The political process often resembles an unseemly racket as politicians take money from people who earn it and give it to another group in exchange for campaign cash and political support. The modern bureaucracy is a good example. Government workers have now become a cosseted elite, with generous pay, extravagant benefits, lavish pensions, and ironclad job security. In exchange for this privileged status, they reward the politicians with millions of dollars of support and a host of in-kind contributions. I have documented many of these outrages in my "Taxpayers vs. Bureaucrats" series at the International Liberty blog. Well, now we have a video detailing how the government workforce has morphed into a fiscal nightmare for taxpayers.
There are three things in the video that deserve special emphasis. First, bureaucrats are vastly overpaid. The government data cited in the video show that total compensation for the federal civil service is twice as high, on average, as it is for workers in the productive sector of the economy. There are some bureaucrats who deserve above-average pay, such as scientists dealing with nuclear weapons, but it is outrageous that the average drone in the federal bureaucracy is getting twice as much compensation as the taxpayers (serfs) who pay their salaries.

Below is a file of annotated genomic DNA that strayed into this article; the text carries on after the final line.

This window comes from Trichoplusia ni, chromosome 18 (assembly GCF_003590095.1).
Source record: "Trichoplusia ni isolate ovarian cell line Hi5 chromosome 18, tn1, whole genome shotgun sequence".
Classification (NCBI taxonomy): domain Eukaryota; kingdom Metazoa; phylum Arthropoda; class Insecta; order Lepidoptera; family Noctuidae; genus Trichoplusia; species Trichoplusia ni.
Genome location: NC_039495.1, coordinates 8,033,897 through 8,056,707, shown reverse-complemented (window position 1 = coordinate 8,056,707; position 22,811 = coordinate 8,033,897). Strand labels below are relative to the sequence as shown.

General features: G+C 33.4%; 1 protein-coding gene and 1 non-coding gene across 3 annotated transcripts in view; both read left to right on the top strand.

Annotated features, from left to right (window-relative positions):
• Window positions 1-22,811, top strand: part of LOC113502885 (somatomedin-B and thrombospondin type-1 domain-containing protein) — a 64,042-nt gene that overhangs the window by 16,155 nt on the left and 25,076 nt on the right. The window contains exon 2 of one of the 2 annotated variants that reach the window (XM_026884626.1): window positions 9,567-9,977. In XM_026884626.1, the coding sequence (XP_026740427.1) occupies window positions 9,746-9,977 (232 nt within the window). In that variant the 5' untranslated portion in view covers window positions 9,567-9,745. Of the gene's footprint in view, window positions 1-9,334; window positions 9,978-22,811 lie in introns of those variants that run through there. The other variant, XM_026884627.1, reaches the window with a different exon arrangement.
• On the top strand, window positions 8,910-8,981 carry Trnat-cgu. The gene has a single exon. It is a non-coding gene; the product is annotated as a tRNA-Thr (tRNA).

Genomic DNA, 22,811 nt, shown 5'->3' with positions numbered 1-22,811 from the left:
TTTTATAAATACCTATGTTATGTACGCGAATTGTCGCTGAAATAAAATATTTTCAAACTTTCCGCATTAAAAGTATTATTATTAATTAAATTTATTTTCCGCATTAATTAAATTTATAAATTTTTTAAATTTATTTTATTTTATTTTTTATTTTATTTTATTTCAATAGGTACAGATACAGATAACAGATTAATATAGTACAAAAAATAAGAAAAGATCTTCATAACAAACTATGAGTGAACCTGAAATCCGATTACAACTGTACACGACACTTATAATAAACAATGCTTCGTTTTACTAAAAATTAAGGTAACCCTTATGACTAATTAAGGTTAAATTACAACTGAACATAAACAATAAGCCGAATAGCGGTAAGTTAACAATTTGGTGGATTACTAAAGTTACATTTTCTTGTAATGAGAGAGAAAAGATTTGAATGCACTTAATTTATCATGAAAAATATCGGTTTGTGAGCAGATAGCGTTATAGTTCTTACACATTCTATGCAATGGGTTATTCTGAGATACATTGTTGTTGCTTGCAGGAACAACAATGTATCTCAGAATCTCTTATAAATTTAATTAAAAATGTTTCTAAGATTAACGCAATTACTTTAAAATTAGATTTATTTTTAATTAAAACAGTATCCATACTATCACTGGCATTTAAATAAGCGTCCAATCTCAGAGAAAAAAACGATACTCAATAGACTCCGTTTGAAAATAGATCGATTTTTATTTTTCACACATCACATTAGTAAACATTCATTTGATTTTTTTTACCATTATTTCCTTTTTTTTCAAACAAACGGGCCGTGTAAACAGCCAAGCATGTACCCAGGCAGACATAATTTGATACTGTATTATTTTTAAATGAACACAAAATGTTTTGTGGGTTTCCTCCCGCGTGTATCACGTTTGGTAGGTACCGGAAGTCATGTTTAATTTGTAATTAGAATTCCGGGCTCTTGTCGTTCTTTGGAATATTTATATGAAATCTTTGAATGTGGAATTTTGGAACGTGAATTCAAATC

Second, this mini-documentary debunks the silly argument (put forth by government employee unions, of course) that bureaucrats are underpaid compared to the private sector. The Department of Labor has data looking at voluntary departure rates by profession. If government workers were being underpaid, you would expect them to be more likely to leave their jobs in order to take new positions in the (supposedly higher paid) private sector. Instead, the video reveals that people in the private sector are six times more likely to switch jobs than federal bureaucrats.
Third, the video concludes with the essential point that most federal bureaucrats should be paid nothing because they work for departments and agencies that should not exist.
Last but not least, Chris Edwards deserves special mention. Much of the material in this video came from his work on this issue.